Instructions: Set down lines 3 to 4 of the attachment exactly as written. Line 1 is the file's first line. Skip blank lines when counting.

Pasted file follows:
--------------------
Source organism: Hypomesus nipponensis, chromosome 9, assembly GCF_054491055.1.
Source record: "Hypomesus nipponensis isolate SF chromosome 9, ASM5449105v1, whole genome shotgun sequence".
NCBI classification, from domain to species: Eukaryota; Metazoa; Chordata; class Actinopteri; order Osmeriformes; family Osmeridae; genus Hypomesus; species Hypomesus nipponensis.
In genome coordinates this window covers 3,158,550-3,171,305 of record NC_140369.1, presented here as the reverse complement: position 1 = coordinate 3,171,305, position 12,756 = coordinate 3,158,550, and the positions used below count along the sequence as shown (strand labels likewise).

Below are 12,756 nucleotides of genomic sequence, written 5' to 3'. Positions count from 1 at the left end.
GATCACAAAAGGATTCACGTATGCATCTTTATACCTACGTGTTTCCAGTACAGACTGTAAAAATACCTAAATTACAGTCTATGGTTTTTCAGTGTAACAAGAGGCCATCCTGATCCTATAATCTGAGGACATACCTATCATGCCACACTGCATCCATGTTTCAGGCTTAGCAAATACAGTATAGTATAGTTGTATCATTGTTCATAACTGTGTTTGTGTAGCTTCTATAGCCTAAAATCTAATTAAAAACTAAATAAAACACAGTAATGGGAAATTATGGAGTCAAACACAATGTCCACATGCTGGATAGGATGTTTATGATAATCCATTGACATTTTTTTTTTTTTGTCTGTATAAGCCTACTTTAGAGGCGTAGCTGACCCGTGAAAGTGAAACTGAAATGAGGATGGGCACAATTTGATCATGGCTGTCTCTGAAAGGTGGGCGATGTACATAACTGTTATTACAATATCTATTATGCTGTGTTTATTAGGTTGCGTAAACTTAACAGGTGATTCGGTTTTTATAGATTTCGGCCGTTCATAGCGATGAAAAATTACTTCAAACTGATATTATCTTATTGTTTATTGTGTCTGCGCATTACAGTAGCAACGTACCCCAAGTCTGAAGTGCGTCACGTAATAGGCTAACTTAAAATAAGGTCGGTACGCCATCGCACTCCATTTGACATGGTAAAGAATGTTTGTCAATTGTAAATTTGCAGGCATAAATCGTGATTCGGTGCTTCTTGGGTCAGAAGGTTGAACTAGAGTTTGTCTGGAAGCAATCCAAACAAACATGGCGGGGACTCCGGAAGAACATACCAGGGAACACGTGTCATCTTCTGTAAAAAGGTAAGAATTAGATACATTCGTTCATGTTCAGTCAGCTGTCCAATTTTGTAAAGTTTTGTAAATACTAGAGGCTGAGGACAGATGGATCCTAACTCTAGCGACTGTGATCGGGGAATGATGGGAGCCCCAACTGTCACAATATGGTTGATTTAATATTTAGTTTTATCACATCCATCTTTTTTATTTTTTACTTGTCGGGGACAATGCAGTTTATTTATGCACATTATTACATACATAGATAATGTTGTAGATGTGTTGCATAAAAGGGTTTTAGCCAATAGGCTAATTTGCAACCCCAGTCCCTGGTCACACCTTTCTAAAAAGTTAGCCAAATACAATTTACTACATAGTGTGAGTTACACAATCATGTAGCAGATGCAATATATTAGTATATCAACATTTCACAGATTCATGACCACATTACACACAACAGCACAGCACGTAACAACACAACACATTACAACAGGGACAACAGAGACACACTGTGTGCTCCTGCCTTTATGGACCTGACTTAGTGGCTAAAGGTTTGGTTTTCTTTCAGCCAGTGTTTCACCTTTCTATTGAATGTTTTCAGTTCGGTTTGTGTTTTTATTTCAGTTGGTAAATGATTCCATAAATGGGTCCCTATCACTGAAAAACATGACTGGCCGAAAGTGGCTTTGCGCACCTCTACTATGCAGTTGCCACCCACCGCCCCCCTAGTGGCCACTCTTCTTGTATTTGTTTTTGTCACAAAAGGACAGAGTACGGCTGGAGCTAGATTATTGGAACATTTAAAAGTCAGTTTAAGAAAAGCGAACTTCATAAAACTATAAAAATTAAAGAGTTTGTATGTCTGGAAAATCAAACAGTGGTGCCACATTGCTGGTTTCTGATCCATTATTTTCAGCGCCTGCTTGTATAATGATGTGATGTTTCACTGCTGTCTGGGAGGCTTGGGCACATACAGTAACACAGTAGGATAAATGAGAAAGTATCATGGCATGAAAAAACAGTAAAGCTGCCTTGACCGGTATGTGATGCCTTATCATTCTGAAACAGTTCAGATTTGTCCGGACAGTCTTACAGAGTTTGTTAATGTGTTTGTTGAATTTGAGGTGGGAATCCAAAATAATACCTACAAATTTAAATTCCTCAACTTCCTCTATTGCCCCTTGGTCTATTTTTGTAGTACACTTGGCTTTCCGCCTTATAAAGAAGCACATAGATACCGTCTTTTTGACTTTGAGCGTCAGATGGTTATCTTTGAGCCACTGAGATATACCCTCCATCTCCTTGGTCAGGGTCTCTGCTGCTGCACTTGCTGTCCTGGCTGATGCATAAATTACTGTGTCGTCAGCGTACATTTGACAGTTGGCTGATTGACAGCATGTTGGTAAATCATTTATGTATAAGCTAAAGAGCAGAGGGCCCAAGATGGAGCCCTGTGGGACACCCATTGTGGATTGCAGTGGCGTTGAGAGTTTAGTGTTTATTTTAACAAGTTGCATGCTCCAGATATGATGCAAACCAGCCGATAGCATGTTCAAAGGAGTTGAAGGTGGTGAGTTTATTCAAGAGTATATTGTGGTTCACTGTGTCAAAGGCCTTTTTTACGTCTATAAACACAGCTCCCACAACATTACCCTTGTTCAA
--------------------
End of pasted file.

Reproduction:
NCBI classification, from domain to species: Eukaryota; Metazoa; Chordata; class Actinopteri; order Osmeriformes; family Osmeridae; genus Hypomesus; species Hypomesus nipponensis.
In genome coordinates this window covers 3,158,550-3,171,305 of record NC_140369.1, presented here as the reverse complement: position 1 = coordinate 3,171,305, position 12,756 = coordinate 3,158,550, and the positions used below count along the sequence as shown (strand labels likewise).